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False Assurances Can Cost You

Smart consumers know the rule: before you spend a lot of money with a company you're not familiar with, check it out with the Better Business Bureau. But these days you need to make sure it's the real Better Business Bureau you're calling. CBS News Consumer Correspondent Herb Weisbaum explains why.

Those clever con artists who make a living by ripping you off have another trick up their sleeves. They know they've got to win your trust to take your money, so they've figured out a sneaky way to get a good report from the Better Business Bureau.

They don't accomplish this by running an honest business. They do it by setting up their own Better Business Bureau!

John Callender, of Columbus, Ohio was looking for a loan. He wanted to get some work done on his car, consolidate his bills, and buy birthday presents for his son. An ad in a Columbus newspaper caught his eye. It promised "no-fee loans."

When Callender called the number, he was referred to a company called Caribbean Financial Services.

Caribbean Financial said it would give him the money, but only after he paid the standard fee: US$200 up front. Before he was willing to do that, Callender wanted to make sure the company was legitimate. "No problem," Callender says he was told, "Just check with the Better Business Bureau in Barbados." And the helpful salesperson gave him a toll-free number.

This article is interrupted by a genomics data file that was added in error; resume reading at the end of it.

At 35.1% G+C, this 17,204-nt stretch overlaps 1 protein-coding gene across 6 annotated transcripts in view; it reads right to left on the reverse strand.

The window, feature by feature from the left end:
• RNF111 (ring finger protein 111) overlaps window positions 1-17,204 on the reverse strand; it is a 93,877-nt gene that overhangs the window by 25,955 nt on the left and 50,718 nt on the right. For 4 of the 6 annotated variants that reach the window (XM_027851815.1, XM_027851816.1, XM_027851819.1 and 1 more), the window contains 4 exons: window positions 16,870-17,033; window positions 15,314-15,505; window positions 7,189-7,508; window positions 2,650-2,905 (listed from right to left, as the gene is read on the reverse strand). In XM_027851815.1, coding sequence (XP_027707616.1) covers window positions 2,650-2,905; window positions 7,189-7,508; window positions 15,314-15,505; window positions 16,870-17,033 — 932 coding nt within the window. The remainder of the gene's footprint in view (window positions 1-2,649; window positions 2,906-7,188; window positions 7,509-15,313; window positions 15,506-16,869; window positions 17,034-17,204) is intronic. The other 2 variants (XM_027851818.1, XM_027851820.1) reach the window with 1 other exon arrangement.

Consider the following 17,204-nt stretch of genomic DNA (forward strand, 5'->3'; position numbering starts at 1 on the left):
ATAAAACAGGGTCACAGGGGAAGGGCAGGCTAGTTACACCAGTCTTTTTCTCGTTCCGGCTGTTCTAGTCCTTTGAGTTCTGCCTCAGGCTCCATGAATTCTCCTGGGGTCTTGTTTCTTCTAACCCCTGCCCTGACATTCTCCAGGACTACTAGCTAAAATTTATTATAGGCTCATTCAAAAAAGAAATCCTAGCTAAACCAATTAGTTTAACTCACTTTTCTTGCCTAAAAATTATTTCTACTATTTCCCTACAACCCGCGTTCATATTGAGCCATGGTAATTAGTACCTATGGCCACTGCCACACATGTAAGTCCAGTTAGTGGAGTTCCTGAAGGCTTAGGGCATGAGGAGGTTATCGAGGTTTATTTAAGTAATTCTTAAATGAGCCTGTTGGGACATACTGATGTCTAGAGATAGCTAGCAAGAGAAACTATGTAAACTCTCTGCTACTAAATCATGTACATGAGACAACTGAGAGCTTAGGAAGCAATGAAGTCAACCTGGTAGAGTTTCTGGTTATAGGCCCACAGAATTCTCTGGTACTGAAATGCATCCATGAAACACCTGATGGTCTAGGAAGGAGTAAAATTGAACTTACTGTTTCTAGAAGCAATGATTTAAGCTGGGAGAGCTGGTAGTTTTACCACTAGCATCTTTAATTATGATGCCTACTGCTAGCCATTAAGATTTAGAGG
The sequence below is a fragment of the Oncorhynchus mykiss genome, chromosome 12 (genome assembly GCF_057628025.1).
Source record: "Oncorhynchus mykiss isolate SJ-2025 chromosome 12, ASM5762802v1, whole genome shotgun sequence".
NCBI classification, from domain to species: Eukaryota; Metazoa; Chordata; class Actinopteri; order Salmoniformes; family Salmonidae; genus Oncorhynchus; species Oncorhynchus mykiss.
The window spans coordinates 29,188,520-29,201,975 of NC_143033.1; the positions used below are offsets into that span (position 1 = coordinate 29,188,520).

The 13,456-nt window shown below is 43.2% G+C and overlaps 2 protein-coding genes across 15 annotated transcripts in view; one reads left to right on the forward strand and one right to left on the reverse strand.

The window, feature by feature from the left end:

According to Callendar, when he called that 800 number someone did answer the phone with "Better Business Bureau." Callender was told the company had a five-star rating. "And I knew the Better Business Bureau doesn't rate by stars. That was a red flag right there," says Callendar.

The real Better Business Bureau doesn't rate or endorse companies.

At the Columbus Better Business Bureau, they've seen this slick trick before. Ron Miller of that bureau says, "No question in our mind, it's a definite fraud."

It turns out that calls supposedly going to the Bureau in Barbados were really going to a warehouse in Toronto, Canada. Miller says there is no Bureau office in Barbados, and never has been. "I'm sure there are some people in the BBB system who wouldn't mind having a BBB in Barbados. But no, there is not a Better Business Bureau in Barbados," says Miller.

And this isn't the only fake Better Business Bureau. When the Federal Trade Commission investigated a company offering bogus business opportunities — a company called Prestige Fragrance — an agent posed as an investor. He was told he could check out the company by calling the NBBB: the National Bureau of Better Business. He was told that "Prestige Fragrances has no complaints, and they are a member in good standing with this bureau."

Charles Harwood of the Federal Trade Commission says, "This was an organization that the bad buys set up, that they were paying. They were essentially buying a good reference from this organization... When consumers called the NBB, or the National Bureau of Better Business, what they got was a glowing reference about this company."

If you can create your own Better Business Bureau, why not create your own phony references? Well, they're doing that, too.

Ask for references and you might be put in touch with people fraud experts call "singers." Those are actors who are paid to play the role of successful investors or satisfied customers. So you've got to be careful with that as well. People have lost a lot of money because a "singer" assured them a scam was a legitimate business deal.

Remember: the only way to make sure you are talking to the real Better Business Bureau is to look up the number yourself. Don't rely on a number provided by somebody who is trying to sell you something.

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